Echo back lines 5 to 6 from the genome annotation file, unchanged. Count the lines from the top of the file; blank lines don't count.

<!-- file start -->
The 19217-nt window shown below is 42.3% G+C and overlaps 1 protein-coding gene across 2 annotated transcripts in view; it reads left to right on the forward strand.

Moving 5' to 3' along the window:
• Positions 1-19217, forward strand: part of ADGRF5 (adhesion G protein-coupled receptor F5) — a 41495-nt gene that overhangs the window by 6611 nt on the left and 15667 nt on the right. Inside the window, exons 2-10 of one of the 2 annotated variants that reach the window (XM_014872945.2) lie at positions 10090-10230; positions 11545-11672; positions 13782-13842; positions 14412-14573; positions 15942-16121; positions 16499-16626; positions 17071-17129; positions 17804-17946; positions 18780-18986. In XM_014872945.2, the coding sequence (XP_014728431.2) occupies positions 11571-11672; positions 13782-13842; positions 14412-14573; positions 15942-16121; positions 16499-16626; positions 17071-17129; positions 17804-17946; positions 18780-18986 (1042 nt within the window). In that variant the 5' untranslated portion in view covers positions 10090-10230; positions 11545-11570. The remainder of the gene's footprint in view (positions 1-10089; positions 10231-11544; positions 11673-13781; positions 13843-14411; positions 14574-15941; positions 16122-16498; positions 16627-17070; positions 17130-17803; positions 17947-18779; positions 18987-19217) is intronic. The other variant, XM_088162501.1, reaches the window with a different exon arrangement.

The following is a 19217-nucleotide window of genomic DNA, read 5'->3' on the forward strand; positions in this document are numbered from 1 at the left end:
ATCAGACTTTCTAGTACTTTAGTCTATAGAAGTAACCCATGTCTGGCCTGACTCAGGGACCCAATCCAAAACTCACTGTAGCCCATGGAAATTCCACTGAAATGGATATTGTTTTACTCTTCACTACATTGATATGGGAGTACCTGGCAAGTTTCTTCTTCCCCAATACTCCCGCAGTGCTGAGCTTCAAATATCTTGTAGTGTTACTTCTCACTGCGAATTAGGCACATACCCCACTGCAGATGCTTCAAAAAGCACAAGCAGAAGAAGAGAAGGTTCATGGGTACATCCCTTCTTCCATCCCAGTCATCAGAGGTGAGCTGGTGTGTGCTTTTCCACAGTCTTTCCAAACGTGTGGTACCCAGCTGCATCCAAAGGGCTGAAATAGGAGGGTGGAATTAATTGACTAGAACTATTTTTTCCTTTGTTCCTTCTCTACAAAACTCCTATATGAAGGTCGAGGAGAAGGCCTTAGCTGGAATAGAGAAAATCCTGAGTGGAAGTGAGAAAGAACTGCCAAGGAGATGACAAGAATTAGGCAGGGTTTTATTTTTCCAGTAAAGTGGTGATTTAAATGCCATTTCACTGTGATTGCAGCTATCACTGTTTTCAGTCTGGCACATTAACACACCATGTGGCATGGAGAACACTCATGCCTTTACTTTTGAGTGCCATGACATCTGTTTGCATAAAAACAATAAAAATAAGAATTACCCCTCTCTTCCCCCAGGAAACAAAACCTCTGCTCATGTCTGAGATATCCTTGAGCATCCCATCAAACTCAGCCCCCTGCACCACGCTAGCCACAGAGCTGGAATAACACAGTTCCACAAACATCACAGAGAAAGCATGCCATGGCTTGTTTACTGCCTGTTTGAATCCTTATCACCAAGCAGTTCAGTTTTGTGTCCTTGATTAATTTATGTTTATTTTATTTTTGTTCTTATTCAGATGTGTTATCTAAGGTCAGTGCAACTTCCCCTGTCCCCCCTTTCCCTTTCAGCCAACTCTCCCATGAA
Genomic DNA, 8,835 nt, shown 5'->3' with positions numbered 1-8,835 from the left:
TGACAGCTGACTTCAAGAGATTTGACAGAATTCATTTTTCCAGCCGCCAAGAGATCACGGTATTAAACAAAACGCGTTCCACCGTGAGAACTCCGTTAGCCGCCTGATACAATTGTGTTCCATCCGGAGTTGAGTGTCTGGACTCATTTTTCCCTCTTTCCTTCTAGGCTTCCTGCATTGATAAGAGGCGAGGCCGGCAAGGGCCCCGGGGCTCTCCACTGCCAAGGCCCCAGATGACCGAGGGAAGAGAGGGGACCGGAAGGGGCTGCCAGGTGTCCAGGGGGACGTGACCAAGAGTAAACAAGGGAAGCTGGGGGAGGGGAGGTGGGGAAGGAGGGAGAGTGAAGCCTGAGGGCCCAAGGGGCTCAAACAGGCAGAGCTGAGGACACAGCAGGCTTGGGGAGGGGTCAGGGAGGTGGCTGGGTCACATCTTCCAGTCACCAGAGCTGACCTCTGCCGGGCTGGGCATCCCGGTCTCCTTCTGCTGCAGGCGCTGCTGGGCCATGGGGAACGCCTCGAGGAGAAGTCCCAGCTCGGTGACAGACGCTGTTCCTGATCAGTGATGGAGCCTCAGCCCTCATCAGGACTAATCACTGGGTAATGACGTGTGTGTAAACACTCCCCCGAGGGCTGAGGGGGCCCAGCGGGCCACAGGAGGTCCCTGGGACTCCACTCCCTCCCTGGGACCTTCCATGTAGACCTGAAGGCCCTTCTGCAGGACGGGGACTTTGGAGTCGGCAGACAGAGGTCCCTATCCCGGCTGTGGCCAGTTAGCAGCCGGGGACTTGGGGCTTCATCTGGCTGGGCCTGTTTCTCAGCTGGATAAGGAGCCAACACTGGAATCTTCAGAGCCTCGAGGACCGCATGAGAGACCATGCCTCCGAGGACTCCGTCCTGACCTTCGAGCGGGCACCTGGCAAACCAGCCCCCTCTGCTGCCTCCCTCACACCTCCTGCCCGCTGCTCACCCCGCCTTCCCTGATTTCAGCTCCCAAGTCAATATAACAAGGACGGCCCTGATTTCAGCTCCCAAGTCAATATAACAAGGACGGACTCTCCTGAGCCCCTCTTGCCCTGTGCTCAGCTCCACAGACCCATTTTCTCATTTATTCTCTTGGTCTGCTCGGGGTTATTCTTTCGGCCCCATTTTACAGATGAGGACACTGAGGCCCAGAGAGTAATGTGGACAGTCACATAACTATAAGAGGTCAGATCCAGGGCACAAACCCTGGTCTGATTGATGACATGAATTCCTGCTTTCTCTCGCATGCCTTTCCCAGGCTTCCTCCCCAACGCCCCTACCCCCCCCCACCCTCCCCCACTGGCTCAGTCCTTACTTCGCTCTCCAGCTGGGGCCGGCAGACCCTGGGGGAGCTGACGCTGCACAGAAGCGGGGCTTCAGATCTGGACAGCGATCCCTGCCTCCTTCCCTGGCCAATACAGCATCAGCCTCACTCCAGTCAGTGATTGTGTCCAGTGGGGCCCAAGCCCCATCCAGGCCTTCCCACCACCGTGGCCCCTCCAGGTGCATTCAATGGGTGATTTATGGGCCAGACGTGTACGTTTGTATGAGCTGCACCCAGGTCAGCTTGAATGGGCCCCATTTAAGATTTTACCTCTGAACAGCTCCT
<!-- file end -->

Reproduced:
ATCAGACTTTCTAGTACTTTAGTCTATAGAAGTAACCCATGTCTGGCCTGACTCAGGGACCCAATCCAAAACTCACTGTAGCCCATGGAAATTCCACTGAAATGGATATTGTTTTACTCTTCACTACATTGATATGGGAGTACCTGGCAAGTTTCTTCTTCCCCAATACTCCCGCAGTGCTGAGCTTCAAATATCTTGTAGTGTTACTTCTCACTGCGAATTAGGCACATACCCCACTGCAGATGCTTCAAAAAGCACAAGCAGAAGAAGAGAAGGTTCATGGGTACATCCCTTCTTCCATCCCAGTCATCAGAGGTGAGCTGGTGTGTGCTTTTCCACAGTCTTTCCAAACGTGTGGTACCCAGCTGCATCCAAAGGGCTGAAATAGGAGGGTGGAATTAATTGACTAGAACTATTTTTTCCTTTGTTCCTTCTCTACAAAACTCCTATATGAAGGTCGAGGAGAAGGCCTTAGCTGGAATAGAGAAAATCCTGAGTGGAAGTGAGAAAGAACTGCCAAGGAGATGACAAGAATTAGGCAGGGTTTTATTTTTCCAGTAAAGTGGTGATTTAAATGCCATTTCACTGTGATTGCAGCTATCACTGTTTTCAGTCTGGCACATTAACACACCATGTGGCATGGAGAACACTCATGCCTTTACTTTTGAGTGCCATGACATCTGTTTGCATAAAAACAATAAAAATAAGAATTACCCCTCTCTTCCCCCAGGAAACAAAACCTCTGCTCATGTCTGAGATATCCTTGAGCATCCCATCAAACTCAGCCCCCTGCACCACGCTAGCCACAGAGCTGGAATAACACAGTTCCACAAACATCACAGAGAAAGCATGCCATGGCTTGTTTACTGCCTGTTTGAATCCTTATCACCAAGCAGTTCAGTTTTGTGTCCTTGATTAATTTATGTTTATTTTATTTTTGTTCTTATTCAGATGTGTTATCTAAGGTCAGTGCAACTTCCCCTGTCCCCCCTTTCCCTTTCAGCCAACTCTCCCATGAA
Genomic DNA, 8,835 nt, shown 5'->3' with positions numbered 1-8,835 from the left: